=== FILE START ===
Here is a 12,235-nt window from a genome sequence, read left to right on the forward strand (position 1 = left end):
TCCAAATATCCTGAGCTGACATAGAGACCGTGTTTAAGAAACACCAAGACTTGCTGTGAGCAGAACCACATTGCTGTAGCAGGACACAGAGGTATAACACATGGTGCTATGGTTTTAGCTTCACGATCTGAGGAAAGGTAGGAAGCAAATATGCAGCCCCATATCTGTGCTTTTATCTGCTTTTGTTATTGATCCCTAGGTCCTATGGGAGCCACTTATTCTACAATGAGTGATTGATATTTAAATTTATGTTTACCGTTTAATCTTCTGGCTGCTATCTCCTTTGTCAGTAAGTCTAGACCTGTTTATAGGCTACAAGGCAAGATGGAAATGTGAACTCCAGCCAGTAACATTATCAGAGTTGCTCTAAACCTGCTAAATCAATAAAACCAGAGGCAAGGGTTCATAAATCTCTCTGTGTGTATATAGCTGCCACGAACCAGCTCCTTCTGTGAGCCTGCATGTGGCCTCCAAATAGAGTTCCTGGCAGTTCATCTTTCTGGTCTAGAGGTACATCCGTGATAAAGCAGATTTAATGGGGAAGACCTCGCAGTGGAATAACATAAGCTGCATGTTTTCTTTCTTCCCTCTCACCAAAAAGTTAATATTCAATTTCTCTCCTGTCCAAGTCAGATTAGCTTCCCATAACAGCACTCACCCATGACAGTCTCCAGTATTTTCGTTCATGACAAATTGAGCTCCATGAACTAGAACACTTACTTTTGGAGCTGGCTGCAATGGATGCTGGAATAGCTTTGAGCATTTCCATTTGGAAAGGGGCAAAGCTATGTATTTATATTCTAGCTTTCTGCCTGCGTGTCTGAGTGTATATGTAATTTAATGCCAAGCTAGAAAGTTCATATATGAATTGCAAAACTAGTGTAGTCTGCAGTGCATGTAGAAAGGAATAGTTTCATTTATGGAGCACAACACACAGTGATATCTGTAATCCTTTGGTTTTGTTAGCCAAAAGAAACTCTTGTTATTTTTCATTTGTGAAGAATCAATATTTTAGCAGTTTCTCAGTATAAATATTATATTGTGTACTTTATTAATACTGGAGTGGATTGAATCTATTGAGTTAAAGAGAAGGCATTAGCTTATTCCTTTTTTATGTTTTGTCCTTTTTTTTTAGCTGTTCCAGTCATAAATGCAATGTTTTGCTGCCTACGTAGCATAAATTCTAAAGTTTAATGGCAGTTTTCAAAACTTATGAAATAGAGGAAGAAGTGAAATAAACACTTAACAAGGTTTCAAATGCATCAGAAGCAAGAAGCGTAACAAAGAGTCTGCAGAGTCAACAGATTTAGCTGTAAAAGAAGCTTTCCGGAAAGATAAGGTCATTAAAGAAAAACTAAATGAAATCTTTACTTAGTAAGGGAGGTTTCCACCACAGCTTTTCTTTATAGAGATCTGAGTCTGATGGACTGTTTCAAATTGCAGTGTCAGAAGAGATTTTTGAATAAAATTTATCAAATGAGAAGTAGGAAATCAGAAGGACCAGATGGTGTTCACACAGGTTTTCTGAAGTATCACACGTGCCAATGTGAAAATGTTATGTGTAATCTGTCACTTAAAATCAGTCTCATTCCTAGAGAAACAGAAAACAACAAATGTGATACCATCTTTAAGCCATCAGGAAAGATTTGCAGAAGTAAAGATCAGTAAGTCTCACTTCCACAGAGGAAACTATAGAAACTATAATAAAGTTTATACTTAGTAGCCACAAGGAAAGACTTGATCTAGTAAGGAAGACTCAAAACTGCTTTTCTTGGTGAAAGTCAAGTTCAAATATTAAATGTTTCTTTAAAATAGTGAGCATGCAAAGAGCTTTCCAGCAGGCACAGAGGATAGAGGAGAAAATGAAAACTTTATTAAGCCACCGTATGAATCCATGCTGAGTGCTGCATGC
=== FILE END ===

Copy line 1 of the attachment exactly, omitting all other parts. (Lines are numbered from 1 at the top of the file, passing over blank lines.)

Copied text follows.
Here is a 12,235-nt window from a genome sequence, read left to right on the forward strand (position 1 = left end):